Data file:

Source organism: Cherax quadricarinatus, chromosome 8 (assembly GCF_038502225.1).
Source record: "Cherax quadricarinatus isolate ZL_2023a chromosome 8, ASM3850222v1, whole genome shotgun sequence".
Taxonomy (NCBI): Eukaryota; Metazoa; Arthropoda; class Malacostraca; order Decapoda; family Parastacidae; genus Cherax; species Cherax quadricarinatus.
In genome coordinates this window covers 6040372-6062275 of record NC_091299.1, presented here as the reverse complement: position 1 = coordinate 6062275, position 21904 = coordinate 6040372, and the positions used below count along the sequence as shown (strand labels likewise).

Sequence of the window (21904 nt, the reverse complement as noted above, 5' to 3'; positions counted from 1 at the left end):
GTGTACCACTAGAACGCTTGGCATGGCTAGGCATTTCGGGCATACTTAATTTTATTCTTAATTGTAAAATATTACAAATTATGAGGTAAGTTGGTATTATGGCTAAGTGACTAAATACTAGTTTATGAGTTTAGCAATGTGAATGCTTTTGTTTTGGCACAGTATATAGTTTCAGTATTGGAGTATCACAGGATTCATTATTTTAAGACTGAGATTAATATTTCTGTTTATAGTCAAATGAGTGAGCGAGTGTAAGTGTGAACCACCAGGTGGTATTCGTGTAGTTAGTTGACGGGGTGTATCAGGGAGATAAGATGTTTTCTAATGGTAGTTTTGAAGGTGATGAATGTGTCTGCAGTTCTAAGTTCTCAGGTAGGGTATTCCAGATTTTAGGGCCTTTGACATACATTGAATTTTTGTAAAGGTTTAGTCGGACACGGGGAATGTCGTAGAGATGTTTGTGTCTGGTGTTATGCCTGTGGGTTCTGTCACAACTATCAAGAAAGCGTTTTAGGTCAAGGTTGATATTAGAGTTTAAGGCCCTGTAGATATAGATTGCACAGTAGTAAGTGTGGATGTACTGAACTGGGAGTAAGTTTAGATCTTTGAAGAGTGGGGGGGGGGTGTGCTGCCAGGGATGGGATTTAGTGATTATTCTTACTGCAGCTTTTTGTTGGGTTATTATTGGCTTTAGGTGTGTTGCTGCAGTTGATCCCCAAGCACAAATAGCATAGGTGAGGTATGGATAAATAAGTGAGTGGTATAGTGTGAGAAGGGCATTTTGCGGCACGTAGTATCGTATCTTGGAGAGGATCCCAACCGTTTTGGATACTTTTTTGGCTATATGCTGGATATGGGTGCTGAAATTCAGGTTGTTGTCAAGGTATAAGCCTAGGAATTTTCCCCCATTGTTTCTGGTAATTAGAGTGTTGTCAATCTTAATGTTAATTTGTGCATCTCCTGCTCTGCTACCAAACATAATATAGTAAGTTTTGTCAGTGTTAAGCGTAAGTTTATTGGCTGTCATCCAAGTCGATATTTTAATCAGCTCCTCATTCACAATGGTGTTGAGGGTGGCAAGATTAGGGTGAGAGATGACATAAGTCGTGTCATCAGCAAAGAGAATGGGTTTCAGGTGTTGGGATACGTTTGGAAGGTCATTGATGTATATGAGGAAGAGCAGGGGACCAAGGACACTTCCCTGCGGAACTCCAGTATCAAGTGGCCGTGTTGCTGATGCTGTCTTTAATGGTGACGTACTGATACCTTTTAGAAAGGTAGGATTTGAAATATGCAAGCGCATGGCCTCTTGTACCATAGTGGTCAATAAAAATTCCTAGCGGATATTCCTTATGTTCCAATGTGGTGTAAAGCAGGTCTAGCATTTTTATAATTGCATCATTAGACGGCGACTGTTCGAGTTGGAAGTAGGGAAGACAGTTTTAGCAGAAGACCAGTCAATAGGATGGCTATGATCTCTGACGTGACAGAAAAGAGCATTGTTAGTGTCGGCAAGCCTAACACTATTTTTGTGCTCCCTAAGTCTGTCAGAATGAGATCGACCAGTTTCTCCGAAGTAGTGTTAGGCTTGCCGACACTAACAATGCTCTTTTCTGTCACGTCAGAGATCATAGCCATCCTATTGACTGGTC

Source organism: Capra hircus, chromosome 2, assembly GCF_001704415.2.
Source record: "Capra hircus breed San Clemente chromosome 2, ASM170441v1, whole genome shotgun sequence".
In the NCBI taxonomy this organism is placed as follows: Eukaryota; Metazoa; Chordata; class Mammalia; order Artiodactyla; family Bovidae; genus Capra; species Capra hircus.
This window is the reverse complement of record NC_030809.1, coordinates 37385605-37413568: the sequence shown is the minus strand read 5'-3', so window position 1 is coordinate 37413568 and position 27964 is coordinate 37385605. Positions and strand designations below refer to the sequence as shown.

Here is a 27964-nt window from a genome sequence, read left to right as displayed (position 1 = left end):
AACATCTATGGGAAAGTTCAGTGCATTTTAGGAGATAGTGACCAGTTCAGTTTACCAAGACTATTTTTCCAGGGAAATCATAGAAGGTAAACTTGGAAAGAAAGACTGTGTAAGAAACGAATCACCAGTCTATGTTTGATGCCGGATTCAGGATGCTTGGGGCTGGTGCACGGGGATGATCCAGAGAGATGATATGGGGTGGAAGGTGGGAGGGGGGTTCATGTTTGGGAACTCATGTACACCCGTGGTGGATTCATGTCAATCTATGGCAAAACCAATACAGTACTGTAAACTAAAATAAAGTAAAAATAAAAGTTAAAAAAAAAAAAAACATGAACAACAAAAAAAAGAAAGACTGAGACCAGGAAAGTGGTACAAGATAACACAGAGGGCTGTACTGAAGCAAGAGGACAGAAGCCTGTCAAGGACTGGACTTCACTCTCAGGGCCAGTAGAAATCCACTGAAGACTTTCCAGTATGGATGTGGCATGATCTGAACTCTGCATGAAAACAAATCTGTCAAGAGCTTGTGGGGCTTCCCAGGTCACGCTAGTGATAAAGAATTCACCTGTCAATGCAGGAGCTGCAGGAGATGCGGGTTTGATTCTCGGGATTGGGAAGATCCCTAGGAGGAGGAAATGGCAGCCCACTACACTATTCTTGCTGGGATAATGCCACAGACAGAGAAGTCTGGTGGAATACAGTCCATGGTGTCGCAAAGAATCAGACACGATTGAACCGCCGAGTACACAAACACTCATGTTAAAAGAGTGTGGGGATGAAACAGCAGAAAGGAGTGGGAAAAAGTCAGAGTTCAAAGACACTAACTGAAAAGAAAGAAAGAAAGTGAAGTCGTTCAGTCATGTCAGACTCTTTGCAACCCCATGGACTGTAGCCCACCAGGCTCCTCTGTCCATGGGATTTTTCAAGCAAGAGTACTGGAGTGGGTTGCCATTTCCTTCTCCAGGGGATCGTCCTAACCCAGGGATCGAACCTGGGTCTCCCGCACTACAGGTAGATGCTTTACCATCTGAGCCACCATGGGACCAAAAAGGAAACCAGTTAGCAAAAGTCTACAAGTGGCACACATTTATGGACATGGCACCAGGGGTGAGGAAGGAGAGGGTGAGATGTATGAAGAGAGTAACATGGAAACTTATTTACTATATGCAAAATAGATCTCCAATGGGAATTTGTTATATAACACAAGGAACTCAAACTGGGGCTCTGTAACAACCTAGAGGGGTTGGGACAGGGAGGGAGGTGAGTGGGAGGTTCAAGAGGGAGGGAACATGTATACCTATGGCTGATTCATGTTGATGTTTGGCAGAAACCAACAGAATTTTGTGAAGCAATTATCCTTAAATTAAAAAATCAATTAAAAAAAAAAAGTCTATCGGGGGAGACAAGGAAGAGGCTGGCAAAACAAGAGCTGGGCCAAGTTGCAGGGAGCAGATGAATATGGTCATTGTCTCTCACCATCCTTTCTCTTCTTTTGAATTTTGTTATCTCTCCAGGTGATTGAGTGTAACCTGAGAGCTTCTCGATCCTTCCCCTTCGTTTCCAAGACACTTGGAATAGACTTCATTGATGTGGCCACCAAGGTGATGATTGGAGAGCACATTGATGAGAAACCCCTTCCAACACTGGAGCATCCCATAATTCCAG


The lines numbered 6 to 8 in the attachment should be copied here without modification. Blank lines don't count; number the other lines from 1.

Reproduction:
GTGTACCACTAGAACGCTTGGCATGGCTAGGCATTTCGGGCATACTTAATTTTATTCTTAATTGTAAAATATTACAAATTATGAGGTAAGTTGGTATTATGGCTAAGTGACTAAATACTAGTTTATGAGTTTAGCAATGTGAATGCTTTTGTTTTGGCACAGTATATAGTTTCAGTATTGGAGTATCACAGGATTCATTATTTTAAGACTGAGATTAATATTTCTGTTTATAGTCAAATGAGTGAGCGAGTGTAAGTGTGAACCACCAGGTGGTATTCGTGTAGTTAGTTGACGGGGTGTATCAGGGAGATAAGATGTTTTCTAATGGTAGTTTTGAAGGTGATGAATGTGTCTGCAGTTCTAAGTTCTCAGGTAGGGTATTCCAGATTTTAGGGCCTTTGACATACATTGAATTTTTGTAAAGGTTTAGTCGGACACGGGGAATGTCGTAGAGATGTTTGTGTCTGGTGTTATGCCTGTGGGTTCTGTCACAACTATCAAGAAAGCGTTTTAGGTCAAGGTTGATATTAGAGTTTAAGGCCCTGTAGATATAGATTGCACAGTAGTAAGTGTGGATGTACTGAACTGGGAGTAAGTTTAGATCTTTGAAGAGTGGGGGGGGGGTGTGCTGCCAGGGATGGGATTTAGTGATTATTCTTACTGCAGCTTTTTGTTGGGTTATTATTGGCTTTAGGTGTGTTGCTGCAGTTGATCCCCAAGCACAAATAGCATAGGTGAGGTATGGATAAATAAGTGAGTGGTATAGTGTGAGAAGGGCATTTTGCGGCACGTAGTATCGTATCTTGGAGAGGATCCCAACCGTTTTGGATACTTTTTTGGCTATATGCTGGATATGGGTGCTGAAATTCAGGTTGTTGTCAAGGTATAAGCCTAGGAATTTTCCCCCATTGTTTCTGGTAATTAGAGTGTTGTCAATCTTAATGTTAATTTGTGCATCTCCTGCTCTGCTACCAAACATAATATAGTAAGTTTTGTCAGTGTTAAGCGTAAGTTTATTGGCTGTCATCCAAGTCGATATTTTAATCAGCTCCTCATTCACAATGGTGTTGAGGGTGGCAAGATTAGGGTGAGAGATGACATAAGTCGTGTCATCAGCAAAGAGAATGGGTTTCAGGTGTTGGGATACGTTTGGAAGGTCATTGATGTATATGAGGAAGAGCAGGGGACCAAGGACACTTCCCTGCGGAACTCCAGTATCAAGTGGCCGTGTTGCTGATGCTGTCTTTAATGGTGACGTACTGATACCTTTTAGAAAGGTAGGATTTGAAATATGCAAGCGCATGGCCTCTTGTACCATAGTGGTCAATAAAAATTCCTAGCGGATATTCCTTATGTTCCAATGTGGTGTAAAGCAGGTCTAGCATTTTTATAATTGCATCATTAGACGGCGACTGTTCGAGTTGGAAGTAGGGAAGACAGTTTTAGCAGAAGACCAGTCAATAGGATGGCTATGATCTCTGACGTGACAGAAAAGAGCATTGTTAGTGTCGGCAAGCCTAACACTATTTTTGTGCTCCCTAAGTCTGTCAGAATGAGATCGACCAGTTTCTCCGAAGTAGTGTTAGGCTTGCCGACACTAACAATGCTCTTTTCTGTCACGTCAGAGATCATAGCCATCCTATTGACTGGTC

Source organism: Capra hircus, chromosome 2, assembly GCF_001704415.2.
Source record: "Capra hircus breed San Clemente chromosome 2, ASM170441v1, whole genome shotgun sequence".